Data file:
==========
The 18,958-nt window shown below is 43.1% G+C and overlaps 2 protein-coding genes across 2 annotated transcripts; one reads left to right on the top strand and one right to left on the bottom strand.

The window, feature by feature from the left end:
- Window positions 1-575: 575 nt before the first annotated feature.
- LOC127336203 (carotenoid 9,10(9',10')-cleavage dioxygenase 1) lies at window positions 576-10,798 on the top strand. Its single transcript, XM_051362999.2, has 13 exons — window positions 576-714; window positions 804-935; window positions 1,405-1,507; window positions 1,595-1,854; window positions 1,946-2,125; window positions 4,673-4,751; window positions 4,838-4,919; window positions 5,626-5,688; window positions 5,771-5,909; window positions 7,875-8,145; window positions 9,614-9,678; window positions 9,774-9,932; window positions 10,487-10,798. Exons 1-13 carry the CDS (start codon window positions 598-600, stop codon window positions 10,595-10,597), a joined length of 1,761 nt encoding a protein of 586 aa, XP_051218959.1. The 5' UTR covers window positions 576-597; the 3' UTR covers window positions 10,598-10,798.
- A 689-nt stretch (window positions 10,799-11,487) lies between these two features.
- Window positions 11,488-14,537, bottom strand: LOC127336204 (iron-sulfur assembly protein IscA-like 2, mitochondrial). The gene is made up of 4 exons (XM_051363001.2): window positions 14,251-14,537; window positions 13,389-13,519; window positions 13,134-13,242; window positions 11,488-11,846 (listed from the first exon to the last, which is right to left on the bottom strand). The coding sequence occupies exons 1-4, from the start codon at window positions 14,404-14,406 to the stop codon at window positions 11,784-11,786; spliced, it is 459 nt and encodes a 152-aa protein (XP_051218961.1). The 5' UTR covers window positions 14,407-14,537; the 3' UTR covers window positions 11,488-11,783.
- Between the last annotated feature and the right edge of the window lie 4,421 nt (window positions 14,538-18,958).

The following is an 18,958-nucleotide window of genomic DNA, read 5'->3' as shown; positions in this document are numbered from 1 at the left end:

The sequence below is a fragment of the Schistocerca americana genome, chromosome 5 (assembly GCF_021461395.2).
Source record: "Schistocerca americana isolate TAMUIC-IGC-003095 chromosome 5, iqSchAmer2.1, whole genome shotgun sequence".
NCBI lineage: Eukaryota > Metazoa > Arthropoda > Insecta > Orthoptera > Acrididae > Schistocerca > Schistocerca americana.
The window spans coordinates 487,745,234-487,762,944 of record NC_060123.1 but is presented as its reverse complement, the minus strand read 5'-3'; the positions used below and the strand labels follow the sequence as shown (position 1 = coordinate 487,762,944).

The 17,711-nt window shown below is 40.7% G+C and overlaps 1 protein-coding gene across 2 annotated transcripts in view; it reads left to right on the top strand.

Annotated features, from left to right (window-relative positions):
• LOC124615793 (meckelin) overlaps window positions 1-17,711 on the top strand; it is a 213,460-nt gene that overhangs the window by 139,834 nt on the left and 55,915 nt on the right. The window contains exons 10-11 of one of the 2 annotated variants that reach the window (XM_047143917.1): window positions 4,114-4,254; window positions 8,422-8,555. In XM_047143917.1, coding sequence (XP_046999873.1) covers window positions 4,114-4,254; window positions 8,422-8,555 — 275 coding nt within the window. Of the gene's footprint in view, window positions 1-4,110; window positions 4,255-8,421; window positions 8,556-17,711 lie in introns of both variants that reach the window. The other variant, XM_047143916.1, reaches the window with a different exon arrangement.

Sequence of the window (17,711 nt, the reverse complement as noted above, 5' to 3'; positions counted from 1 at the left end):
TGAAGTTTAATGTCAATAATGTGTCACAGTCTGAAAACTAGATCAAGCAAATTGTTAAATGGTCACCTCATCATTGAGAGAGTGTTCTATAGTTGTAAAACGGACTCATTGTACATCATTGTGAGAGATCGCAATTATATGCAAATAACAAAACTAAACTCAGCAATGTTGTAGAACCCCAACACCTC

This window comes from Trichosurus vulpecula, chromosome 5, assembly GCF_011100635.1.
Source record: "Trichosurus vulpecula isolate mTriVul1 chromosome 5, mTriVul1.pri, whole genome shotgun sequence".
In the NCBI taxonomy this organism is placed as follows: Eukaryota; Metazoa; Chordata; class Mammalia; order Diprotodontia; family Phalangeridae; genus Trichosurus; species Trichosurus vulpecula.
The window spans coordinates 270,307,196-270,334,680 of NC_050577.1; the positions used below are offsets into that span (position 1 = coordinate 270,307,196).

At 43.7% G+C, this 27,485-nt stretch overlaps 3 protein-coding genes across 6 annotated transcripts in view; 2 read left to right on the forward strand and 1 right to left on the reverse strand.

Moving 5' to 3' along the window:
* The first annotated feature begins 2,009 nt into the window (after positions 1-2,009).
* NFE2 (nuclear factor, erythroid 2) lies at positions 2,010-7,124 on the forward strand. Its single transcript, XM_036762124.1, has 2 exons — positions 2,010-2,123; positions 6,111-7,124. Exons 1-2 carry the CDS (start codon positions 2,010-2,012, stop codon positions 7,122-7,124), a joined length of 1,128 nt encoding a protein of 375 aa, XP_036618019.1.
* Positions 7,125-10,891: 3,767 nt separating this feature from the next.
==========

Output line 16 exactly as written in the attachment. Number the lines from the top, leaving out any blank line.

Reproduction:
Sequence of the window (17,711 nt, the reverse complement as noted above, 5' to 3'; positions counted from 1 at the left end):